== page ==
© Reuters. Dow Jones, Nasdaq, S&P 500 weekly preview: Focus on debt ceiling talks
U.S. futures are trading higher on Monday, mostly thanks to the better-than-feared news on the debt ceiling.
Last week, the S&P 500 closed 0.3% lower after previously failing to close below 4,100 on a weekly basis. The forward 12-month P/E ratio for the S&P 500 is 18.0, which puts it below the 5-year average and above the 10-year average.
Dow Jones Industrial Average fell 1.1%, which is a worrying sign given that the index had lost 1.2% in the first week of May. It now trades below the 100 weekly moving average (WMA). On the other hand, NASDAQ Composite Index gained 0.4% as mega-cap tech stocks continue to benefit from the increased macro uncertainty. Last week, the tech-heavy IXIC hit its highest level since August 2022.
Overall, the trading volume last week was light. Communication Services and Consumer Discretionary did well.
Looking forward to this week, the retail sales data for April is out on Thursday. Several Fed officials will also speak this week while investor focus will remain on the debt ceiling negotiations.
Q1 earnings providing support to stocks
As of May 12, 92% of S&P 500 companies reporting actual results, according to FactSet. 78% of S&P 500 companies have reported a positive EPS surprise and 75% of S&P 500 companies have reported a positive revenue surprise.
“The improvement has been fairly broad-based, with the median estimate up by 1.2% over the last two months. The weaker dollar, cost-cutting initiatives, stabilization in some end-markets such as housing, cloud computing, and digital advertising, as well as stronger growth in Europe and China have all played a role,” UBS analysts wrote in a note to clients. Overall, the Q1 EPS for the S&P 500 is down 2.5%, much better than the expected -6.7%, according to FactSet.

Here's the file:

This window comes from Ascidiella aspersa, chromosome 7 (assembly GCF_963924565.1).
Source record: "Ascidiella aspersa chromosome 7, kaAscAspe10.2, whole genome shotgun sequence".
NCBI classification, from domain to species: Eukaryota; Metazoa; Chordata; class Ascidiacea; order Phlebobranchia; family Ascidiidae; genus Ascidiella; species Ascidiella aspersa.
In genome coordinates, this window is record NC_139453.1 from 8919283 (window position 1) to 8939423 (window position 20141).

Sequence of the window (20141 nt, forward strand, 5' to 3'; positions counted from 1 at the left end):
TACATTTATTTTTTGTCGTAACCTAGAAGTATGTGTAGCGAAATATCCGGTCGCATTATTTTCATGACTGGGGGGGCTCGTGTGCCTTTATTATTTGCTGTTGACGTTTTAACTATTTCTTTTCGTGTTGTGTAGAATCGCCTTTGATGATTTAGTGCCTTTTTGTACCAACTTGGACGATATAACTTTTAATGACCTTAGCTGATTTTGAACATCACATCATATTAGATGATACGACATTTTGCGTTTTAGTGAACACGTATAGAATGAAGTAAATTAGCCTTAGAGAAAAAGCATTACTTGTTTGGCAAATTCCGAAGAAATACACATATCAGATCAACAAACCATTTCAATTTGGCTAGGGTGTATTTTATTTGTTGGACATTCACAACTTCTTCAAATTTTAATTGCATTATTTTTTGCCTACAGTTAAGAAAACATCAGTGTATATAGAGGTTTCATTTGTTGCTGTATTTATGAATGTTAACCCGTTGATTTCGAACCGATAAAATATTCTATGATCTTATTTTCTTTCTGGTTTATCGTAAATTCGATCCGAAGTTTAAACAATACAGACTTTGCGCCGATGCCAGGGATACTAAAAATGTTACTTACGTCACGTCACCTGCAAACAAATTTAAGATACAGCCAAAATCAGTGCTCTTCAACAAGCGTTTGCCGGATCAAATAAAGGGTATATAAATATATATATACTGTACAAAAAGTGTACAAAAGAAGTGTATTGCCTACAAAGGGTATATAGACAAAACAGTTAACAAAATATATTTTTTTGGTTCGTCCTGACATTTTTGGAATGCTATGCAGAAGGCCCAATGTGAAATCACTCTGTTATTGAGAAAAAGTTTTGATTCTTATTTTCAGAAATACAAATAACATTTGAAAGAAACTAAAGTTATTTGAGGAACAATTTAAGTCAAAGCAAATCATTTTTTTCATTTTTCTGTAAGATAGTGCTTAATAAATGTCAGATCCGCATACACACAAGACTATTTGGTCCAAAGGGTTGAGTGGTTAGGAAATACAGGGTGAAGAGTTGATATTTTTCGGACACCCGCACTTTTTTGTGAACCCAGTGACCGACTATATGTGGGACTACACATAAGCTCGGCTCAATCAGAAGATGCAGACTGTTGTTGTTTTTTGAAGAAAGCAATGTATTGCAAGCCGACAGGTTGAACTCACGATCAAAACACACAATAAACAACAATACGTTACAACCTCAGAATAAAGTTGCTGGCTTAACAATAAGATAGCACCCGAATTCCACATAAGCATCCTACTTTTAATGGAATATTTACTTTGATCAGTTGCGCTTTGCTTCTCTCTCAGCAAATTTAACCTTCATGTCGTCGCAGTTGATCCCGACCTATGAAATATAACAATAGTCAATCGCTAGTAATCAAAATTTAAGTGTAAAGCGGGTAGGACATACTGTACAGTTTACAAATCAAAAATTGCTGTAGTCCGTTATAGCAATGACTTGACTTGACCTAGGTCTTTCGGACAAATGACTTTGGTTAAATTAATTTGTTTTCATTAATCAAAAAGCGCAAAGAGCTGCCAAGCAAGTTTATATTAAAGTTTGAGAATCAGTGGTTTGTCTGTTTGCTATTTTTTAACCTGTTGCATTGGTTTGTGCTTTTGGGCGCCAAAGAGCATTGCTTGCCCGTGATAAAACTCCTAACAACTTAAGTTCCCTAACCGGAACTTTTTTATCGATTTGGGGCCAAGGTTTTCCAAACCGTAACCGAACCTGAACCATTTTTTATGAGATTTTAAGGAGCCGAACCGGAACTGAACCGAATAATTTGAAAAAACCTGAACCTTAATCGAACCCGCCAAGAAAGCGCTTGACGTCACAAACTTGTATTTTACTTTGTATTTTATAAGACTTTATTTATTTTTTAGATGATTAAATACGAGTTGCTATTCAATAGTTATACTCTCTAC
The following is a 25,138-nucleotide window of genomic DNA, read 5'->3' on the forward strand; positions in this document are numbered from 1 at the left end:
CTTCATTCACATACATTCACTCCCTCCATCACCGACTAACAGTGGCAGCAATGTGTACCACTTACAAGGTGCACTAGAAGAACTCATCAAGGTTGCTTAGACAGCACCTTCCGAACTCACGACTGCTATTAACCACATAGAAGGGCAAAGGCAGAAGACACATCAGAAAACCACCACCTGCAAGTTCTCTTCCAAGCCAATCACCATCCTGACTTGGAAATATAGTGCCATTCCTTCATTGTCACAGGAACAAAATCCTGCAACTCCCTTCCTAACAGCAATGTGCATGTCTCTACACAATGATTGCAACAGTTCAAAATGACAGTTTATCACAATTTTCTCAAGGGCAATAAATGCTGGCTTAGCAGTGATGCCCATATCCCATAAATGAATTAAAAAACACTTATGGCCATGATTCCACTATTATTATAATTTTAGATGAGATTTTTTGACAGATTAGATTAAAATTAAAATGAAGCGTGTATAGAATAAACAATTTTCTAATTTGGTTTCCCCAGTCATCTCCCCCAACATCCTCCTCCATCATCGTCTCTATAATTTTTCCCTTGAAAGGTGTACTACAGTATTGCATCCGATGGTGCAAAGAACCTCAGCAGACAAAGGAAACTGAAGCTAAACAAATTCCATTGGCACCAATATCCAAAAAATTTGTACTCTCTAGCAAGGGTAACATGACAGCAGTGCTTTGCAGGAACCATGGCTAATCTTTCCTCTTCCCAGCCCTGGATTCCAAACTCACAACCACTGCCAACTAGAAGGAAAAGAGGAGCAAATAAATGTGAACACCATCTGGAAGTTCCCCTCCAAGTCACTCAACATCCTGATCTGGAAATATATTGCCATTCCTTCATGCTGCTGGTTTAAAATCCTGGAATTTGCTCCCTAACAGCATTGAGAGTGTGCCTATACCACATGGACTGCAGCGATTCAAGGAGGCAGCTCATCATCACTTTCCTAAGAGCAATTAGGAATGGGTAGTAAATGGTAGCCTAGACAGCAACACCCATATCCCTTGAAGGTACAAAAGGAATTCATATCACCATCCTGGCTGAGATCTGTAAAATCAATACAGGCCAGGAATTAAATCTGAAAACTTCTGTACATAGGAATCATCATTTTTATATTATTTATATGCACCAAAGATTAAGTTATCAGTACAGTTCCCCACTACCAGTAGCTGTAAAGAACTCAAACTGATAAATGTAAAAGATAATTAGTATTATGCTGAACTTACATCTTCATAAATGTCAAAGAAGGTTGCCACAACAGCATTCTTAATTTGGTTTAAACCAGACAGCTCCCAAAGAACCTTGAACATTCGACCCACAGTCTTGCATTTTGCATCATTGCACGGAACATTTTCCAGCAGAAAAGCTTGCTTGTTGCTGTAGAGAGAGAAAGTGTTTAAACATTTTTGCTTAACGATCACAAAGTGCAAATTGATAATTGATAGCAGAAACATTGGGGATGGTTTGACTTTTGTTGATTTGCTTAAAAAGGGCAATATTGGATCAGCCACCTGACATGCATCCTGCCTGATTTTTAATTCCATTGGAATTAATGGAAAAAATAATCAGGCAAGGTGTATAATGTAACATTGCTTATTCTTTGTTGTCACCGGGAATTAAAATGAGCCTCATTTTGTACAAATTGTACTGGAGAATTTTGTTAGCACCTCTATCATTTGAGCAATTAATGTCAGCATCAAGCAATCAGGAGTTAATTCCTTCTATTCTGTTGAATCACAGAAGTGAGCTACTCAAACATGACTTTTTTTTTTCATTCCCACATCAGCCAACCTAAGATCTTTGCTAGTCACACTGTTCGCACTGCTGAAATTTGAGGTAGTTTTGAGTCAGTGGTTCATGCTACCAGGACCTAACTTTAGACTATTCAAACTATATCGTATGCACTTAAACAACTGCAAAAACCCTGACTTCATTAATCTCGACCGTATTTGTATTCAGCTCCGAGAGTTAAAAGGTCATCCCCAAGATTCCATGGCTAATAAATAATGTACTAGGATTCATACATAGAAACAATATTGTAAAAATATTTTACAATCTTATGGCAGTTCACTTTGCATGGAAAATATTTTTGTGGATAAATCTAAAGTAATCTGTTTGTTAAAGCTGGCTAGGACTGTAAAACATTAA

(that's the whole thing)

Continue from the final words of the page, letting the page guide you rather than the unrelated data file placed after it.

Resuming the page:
“If -2.5% is the actual decline for the quarter, it will mark the second straight quarter that the index has reported a decline in earnings,” FactSet analysts wrote.
What analysts are saying?
UBS analysts: “Leading indicators of profit growth continue to suggest that caution in US equity positioning is warranted.”
Vital Knowledge analysts: “The combination of earnings strength, the end of Fed rate hikes and continued US disinflation, and extreme negativity are all powerful equity tailwinds – this has been our thesis for months, and we’re sticking with it until something changes. There are many aspects of this market we don’t like, including valuations, breadth, and debt ceiling risks, but these don’t offset the aforementioned positives."
Goldman Sachs analysts: “1Q results give us incremental confidence in our above-consensus EPS estimate of $224 in 2023, representing +1% growth. We believe the worst phase of negative earnings revisions is now behind us. However, we maintain our below-consensus 2024 EPS estimate of $237 (+5% growth), as we view consensus margin estimates as too optimistic. Risks to our profit outlook are tilted to the downside given uncertainty around banking stress. We expect real yields will rise and the P/E multiple will fall from 18x to 17x. If the P/E remains stable, it would represent 5% upside to our year-end target of 4000.”
Roth MKM analysts: “While Breadth is thinning, rotation under the surface continues and tactically we can still engage with stocks, although the pool is getting smaller.”
Citi analysts: “We maintain our ongoing call that earnings will prove resilient relative to historic recession compares. That said, we also suspect that headwinds to earnings growth will persist into 2024. These include, but are not limited to, margin compression risk, tighter credit conditions, a fade in post pandemic demand surge, etc.”
Barclays analysts: “Equity risk premium (ERP) has been surprisingly low despite an increase in recession risk, sticky inflation, and the overhang of ‘known’ and ‘unknown’ tail risks amidst continued macro uncertainty. Even a modest re-pricing of ERP has the potential to dent equity returns meaningfully.”
Wells Fargo analysts: “Market gains continue to be dominated by über-caps, masking the fact that 48% of S&P500 member stocks are down YTD. We remain near-term bearish as focus shifts from Q1 earnings to a macro fraught with economic and political risks.”